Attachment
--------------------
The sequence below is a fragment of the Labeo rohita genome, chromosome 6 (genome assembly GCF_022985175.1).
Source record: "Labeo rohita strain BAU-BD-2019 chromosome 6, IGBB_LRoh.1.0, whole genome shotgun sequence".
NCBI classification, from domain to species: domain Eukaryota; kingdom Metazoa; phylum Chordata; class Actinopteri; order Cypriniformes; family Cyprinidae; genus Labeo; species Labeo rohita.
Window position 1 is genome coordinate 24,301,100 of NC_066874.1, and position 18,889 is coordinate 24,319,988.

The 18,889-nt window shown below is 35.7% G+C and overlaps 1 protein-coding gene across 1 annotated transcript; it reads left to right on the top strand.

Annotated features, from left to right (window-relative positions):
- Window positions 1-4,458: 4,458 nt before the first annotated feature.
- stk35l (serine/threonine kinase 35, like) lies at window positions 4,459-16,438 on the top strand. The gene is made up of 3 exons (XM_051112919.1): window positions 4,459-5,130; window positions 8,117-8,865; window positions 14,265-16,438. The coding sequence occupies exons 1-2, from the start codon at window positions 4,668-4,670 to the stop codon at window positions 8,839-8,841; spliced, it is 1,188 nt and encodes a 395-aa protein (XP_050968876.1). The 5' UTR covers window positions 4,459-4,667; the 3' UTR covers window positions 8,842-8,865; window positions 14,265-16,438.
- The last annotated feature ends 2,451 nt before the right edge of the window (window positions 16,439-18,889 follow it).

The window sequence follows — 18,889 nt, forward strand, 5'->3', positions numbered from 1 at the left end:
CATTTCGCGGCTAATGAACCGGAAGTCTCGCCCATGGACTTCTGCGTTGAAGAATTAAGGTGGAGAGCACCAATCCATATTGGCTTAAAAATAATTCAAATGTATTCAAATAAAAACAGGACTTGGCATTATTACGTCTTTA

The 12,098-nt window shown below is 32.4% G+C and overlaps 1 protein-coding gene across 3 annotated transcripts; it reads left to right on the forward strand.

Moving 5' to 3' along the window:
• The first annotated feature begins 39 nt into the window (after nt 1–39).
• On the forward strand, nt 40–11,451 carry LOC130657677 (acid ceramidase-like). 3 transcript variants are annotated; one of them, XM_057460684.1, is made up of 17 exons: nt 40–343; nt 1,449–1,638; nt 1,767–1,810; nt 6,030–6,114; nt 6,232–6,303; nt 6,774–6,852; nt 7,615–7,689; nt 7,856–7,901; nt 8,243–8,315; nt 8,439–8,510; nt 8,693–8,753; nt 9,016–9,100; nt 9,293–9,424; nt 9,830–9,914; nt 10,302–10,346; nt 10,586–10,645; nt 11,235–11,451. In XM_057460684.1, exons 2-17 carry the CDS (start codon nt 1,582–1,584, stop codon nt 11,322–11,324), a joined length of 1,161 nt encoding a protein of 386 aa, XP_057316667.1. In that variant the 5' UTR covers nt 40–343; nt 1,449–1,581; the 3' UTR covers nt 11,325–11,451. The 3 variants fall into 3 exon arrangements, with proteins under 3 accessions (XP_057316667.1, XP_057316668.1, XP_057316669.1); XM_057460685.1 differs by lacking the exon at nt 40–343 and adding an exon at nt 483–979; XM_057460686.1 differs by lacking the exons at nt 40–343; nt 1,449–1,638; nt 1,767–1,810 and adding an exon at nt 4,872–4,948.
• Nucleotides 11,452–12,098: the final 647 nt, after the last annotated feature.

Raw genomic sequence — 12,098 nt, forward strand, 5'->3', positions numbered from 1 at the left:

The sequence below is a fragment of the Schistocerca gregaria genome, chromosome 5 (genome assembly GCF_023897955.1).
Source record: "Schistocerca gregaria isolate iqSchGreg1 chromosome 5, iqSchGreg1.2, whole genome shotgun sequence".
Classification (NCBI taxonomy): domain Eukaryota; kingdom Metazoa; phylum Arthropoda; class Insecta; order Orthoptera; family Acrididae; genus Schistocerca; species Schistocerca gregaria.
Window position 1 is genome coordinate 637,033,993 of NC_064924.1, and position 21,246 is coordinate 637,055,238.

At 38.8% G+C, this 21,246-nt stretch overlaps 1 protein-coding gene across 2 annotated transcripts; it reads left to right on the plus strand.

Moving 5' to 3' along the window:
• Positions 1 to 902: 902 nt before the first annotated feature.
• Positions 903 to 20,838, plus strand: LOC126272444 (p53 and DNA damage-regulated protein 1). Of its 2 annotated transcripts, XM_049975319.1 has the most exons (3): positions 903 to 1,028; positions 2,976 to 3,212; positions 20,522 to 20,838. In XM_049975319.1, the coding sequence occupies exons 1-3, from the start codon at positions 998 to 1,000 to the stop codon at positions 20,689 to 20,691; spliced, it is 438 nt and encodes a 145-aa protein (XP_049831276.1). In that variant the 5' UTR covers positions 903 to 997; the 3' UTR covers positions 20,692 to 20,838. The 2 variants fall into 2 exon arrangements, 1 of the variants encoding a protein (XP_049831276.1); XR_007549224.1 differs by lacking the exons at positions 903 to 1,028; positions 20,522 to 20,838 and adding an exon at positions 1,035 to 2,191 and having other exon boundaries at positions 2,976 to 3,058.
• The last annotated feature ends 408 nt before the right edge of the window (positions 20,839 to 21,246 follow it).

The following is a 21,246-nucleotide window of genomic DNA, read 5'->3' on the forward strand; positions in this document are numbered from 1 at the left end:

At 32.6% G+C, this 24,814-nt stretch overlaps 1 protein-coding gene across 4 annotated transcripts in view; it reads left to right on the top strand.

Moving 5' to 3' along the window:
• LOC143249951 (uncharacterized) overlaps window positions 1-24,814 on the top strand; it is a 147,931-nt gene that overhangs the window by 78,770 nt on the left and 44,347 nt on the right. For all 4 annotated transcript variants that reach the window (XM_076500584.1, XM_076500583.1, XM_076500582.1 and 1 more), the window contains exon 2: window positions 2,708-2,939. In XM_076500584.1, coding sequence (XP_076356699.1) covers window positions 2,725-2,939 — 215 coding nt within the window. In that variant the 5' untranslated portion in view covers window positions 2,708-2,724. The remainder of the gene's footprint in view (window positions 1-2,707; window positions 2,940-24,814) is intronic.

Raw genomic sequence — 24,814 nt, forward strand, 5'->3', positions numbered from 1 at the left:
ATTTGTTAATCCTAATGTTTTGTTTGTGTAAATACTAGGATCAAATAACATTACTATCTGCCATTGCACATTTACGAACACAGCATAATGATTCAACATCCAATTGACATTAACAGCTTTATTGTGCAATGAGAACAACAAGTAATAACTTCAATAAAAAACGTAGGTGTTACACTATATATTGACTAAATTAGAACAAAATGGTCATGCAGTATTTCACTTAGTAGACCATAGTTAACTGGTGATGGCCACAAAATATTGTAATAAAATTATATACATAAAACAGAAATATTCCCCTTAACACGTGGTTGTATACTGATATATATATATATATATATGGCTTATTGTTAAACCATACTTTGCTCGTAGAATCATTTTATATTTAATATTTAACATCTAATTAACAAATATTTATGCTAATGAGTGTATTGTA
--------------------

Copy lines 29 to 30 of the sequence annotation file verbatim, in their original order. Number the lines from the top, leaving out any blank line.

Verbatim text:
Moving 5' to 3' along the window:
• LOC143249951 (uncharacterized) overlaps window positions 1-24,814 on the top strand; it is a 147,931-nt gene that overhangs the window by 78,770 nt on the left and 44,347 nt on the right. For all 4 annotated transcript variants that reach the window (XM_076500584.1, XM_076500583.1, XM_076500582.1 and 1 more), the window contains exon 2: window positions 2,708-2,939. In XM_076500584.1, coding sequence (XP_076356699.1) covers window positions 2,725-2,939 — 215 coding nt within the window. In that variant the 5' untranslated portion in view covers window positions 2,708-2,724. The remainder of the gene's footprint in view (window positions 1-2,707; window positions 2,940-24,814) is intronic.